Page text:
Saturday, December 03, 2016
Research: Praying in crisis and the implications for chaplains
Our research data on how churches respond to crisis got a second airing today, at the Chaplaincy in Aotearoa New Zealand conference. (The abstract of our paper is below.) It was good to co-present with research collaborator Lynne Taylor and we were grateful to the conference presenters for giving us the space. It is the second presentation in the space of a few weeks, having presented at the Resourcing Ministers day to around 120 Presbyterian ministers as part of General Assembly 2016 in November.
The data set we are working with includes over 8,800 words of description regarding how over 150 churches prayed on the Sunday after the Paris tragedy. It means there is a lot we could talk about! Today, with a different audience, the presentation took on a different life. As part of the presentation, we also offered a takeaway resource, 8 examples of different ways that churches had prayed in crisis, including a brief commentary from Lynne and I as co-authors.
Being chaplains, and being a smaller group, the questions and matters of engagement were very different.
- First, the complexity of us. There was affirmation of the theological reflection we had done in terms of noting the complexity of praying “forgive us our sins”; “deliver us from evil.” There is a need to think carefully about who is the “us” as we come in lament and intercession.
- Second, from the field of mental health chaplaincy, the importance of being sensitive to the re-living of trauma. Particular care needs to be taken in the use of images, given the power of the visual to trigger past pain. So the affirmation of those examples that used the auditory, rather than the visual, in providing ways for people to pray in crisis.
- Third, the importance of prayers for others including prayers not only for victims, but also for perpetrators of crime. This again, from a mental health chaplain, noting the importance of ensuring prayer was real and engaged the complexity of life.
- Fourth, the difficulty of praying for crisis in religious communities that lack a tradition, and thus a set of established and well-worn resources.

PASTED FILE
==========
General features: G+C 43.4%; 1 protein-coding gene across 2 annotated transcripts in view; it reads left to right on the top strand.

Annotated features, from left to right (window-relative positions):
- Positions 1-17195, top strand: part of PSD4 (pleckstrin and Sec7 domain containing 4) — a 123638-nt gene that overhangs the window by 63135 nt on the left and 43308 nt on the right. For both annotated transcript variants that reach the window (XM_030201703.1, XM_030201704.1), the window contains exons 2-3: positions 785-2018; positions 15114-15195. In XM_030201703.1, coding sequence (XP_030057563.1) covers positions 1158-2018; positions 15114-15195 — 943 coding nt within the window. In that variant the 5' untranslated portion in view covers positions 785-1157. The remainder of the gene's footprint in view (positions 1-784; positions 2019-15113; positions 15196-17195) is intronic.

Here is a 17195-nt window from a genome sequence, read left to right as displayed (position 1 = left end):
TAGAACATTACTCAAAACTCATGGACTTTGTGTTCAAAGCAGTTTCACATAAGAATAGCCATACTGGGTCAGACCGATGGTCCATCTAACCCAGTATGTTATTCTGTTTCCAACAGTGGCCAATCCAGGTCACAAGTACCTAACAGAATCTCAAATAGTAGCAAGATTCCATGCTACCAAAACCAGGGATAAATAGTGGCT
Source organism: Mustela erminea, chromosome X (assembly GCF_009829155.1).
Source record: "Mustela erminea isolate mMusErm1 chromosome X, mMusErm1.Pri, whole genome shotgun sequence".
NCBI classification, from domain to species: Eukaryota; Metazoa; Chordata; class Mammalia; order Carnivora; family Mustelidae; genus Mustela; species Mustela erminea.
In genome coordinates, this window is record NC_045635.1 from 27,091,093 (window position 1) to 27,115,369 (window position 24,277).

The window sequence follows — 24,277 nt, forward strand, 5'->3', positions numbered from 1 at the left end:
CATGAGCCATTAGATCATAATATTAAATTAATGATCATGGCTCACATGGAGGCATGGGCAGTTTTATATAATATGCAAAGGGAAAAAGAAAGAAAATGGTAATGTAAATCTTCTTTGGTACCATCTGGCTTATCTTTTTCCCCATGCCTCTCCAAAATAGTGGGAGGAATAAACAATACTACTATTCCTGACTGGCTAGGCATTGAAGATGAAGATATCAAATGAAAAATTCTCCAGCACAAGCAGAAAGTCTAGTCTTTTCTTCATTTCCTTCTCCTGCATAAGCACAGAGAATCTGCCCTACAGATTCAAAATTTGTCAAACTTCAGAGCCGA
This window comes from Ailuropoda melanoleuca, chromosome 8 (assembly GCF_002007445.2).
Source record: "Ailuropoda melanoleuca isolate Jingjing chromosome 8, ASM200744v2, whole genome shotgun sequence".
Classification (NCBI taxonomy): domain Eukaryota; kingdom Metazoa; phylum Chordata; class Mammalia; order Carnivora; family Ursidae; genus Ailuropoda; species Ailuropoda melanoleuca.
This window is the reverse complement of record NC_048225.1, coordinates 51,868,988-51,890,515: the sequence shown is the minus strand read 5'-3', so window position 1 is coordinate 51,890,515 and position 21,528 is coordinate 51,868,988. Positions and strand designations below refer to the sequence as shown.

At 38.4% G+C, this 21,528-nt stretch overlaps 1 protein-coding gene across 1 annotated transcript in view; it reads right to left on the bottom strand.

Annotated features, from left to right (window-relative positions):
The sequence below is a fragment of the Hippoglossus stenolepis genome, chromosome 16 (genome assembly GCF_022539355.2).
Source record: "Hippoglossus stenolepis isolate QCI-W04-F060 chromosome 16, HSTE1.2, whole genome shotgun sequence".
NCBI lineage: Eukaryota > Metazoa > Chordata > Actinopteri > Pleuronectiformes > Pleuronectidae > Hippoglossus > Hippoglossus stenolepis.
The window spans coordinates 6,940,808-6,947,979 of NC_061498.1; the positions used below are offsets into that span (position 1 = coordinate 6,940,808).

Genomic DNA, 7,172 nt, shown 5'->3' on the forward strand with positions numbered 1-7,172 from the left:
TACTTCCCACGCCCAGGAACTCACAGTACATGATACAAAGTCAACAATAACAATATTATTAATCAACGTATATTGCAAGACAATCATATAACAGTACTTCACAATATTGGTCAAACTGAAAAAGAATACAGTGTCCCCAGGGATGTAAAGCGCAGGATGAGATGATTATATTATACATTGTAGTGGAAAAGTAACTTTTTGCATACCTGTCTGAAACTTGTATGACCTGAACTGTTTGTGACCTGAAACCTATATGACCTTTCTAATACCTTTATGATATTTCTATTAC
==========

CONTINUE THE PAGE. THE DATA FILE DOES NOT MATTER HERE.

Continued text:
- Fifth, the enormous value of this type of research, in helping those who minister, to reflect on what they pray. This is a different, yet very life-giving type of research, that celebrates ministry and encourages the seeking of best practice.
Having now aired the data twice, in two different settings, and had the affirmation of the relevance and importance of the data, it is definitely time to seek an avenue for publication. But after Lynne has finished her PhD!
Praying in crisis: the implications for chaplains from an empirical study of how local churches respond to global events
Steve Taylor and Lynne Taylor
Chaplains often find themselves as a Christian presence in the midst of crisis. This can present a particular set of challenges regarding how to speak of the nature of God and humanity in tragedy. How to think of faith in the midst of unexpected suffering? What resources might Christian ministry draw upon?
One common resource is that of prayer. Given lex orandi, lex credendi (the rule of praying is the rule of believing) such prayers – or lack thereof – can be examined as the articulation of a living practical theology.
In the week following Sunday, 15 November, 2015, empirical research was conducted into how local churches pray. An invitation to participate in an online survey was sent to pastoral leaders in two New Zealand denominations: Presbyterian Church of Aotearoa New Zealand and Baptist Churches of New Zealand. An invitation to participate was also posted on social media. The date was significant because on Friday, 13 November, a series of coordinated terrorist attacks occurred in Paris. At the same time, a number of other tragedies occurred, including bombings in Beirut and Baghdad.
Over 150 survey responses were received. In the midst of global tragedy, how had the church prayed? What might be learnt from these moments of lex orandi, lex credendi? This paper will address these questions. It will outline the resources used and the theologies at work. Particular attention will be paid to the curating of “word-less space”, given the widespread use of non-verbal elements in the data. The implications for those who pray in tragedy will be considered, with particular attention to the ministry of chaplaincy.
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